The event ID will be passed to ticketing engine 2110 to determine whether a ticket should automatically be generated. In this example, assume that a set of business rules in database 254 dictates that a ticket should be automatically generated for “loss of signal” alarms with priority numbers below twenty. Ticketing engine 2112 will receive the event from associative event manager 526 and determine whether an existing ticket is associated with the event. In this case, no existing ticket is associated with the event. A check will then be made as to whether the event is a top-level event, which it is. The event attributes will be evaluated against the ticketing rules, which will be met in this example, and result in the event being passed to ticketing router/gateway 2112. Ticketing router 2112 will receive the ticketing information which includes an indication of the target ticketing system. Ticketing router 2112 will format a ticketing message that can be read by the target ticketing system. Ticketing router 2112 will forward the ticket-generation request to the intended targeting system.
Meanwhile, the updated event will be displayed. Row 2414 will be replaced with row 2416. Thus, the resource ID “2314” will be replaced with the resource ID of card 2316, as indicated by cell 2416A. The resource type and location are the same, but the priority level will be updated to indicate the new priority number of “15,” as indicated by cell 2416D. Similarly, the description will be updated to “loss of signal.” And because the ticketing criteria was met, an indication appears in cell 2416F identifying an automatically generated a ticketing report that is associated with the status indication of card 2316.
Now assume that card 2318 enters into an alarm condition of type “power continuity,” which has a priority level of “5.” However, many redundant status indications that maybe generated incident to recognizing the problem associated with card 2318 will be de-duplicated per the steps of
When the synthetic status indication of switch 2312 is received by alert manager 510, it will eventually be sent to associative event manager 526. AEM 526 will fetch the resource ID “2312” associated with the status indication and instantiate a new processing thread. The status indication of switch 2312 is not associated with a resource with an existing event, therefore, a determination will be made as to whether switch 2312 is suppressed by another resource. Because it is not, a top-level event will be created and associated with switch 2312. Assuming that the power-continuity problem is service affecting, suppression relationships will be established per the process of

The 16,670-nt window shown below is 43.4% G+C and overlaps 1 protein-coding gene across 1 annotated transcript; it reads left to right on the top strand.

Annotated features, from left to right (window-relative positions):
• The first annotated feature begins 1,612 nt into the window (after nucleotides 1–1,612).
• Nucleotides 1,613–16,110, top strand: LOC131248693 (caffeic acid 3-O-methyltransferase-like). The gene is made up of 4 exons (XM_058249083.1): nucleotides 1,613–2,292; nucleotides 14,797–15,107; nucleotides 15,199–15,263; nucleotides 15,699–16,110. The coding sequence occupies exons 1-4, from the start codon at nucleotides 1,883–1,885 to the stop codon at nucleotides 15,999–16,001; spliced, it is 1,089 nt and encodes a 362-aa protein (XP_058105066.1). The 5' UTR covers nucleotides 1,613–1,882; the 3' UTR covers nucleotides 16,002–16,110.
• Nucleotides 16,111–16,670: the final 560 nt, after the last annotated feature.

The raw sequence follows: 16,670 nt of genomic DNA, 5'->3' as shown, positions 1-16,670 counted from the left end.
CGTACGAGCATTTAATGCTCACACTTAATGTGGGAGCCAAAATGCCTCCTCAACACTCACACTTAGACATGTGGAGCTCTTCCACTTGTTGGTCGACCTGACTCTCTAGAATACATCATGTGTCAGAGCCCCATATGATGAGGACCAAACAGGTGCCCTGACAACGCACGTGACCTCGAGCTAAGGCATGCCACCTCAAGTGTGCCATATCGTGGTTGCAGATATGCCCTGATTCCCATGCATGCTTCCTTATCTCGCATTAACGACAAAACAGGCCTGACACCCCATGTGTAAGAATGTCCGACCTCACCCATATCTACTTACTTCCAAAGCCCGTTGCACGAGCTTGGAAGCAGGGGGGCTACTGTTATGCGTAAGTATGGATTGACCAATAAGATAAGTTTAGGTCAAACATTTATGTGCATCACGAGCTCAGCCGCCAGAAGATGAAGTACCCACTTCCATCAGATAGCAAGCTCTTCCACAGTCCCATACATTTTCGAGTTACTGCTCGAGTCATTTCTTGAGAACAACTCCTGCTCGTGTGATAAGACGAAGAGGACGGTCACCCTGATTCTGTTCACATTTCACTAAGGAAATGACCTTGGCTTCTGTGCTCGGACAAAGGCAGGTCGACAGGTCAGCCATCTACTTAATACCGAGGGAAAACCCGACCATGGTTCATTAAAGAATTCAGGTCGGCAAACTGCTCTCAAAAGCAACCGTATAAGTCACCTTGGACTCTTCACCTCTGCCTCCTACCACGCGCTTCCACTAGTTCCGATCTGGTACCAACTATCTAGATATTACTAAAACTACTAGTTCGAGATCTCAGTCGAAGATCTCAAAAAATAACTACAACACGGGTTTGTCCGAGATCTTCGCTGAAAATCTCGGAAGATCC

Although row 2418 replaces rows 2414 and 2416, a user may still access increasing levels of information by clicking on various cells that make up row 2418. For instance clicking in cell 2418 will allow a user to drill down and view the alert associated with child cards 2314, 2316, and 2318. As another example, a user may click in cell 2418F to view the ticketing information associated with the status indication of switch 2312. The location information of cell 2418C may also be summary in fashion, whereby following a link in cell 2418C can provide more descriptive geographic-location information. Again, this prophetic example should not be construed as limiting in nature, but was provided to help illustrate selected technological processes of the present invention. No longer would a user chase the potential rabbit trails associated with child cards 2314-2318. Rather, a user may quickly be presented with data indicating that switch 2312 is the real culprit and can dispatch a technician or institute other remedial measures quickly to address all the problems associated with a faulty switch. Those skilled in the art will readily appreciate the vast uses for the methods described herein, but not detailed by the letter for the sake of feasibility.
Moreover, many different arrangements of the various components depicted, as well as components not shown, are possible without departing from the spirit and scope of the present invention. Those skilled in the art will appreciate the litany of additional network components that can be used in connection with the present invention. The present invention has been described in relation to particular embodiments, which are intended in all respects to be illustrative rather than restrictive. Alternative embodiments will become apparent to those skilled in the art that do not depart from its scope. Many alternative embodiments exist but are not included because of the nature of this invention
Certain features and subcombinations are of utility and may be employed without reference to other features and subcombinations and are contemplated within the scope of the claims. Not all steps listed in the various figures need be carried out in the specific order described. Not all steps of the aforementioned flow diagrams are necessary steps.
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|U.S. Classification||340/517, 714/36, 340/7.51, 714/4.21|
|International Classification||G08B5/22, G06F11/00, G08B23/00, H04Q7/00, H04Q1/30|
|Cooperative Classification||H04L43/0817, G06F11/0709, G06F11/0775, G06F11/0781, H04L41/064|
|European Classification||G06F11/07P4E, G06F11/07P1A, G06F11/07P4C, H04L43/08D, H04L41/06B2, H04L12/24D2|
|Apr 28, 2005||AS||Assignment|
Owner name: SPRINT COMMUNICATIONS COMPANY L.P., KANSAS
Free format text: ASSIGNMENT OF ASSIGNORS INTEREST;ASSIGNORS:HERMSMEYER, JONATHAN WILLIAM;HALIKHEDKAR, ABHIJITH;WILES, GARY SCOTT;REEL/FRAME:016521/0933;SIGNING DATES FROM 20050409 TO 20050418
|Dec 22, 2010||FPAY||Fee payment|
Year of fee payment: 4
|Feb 18, 2015||FPAY||Fee payment|
Year of fee payment: 8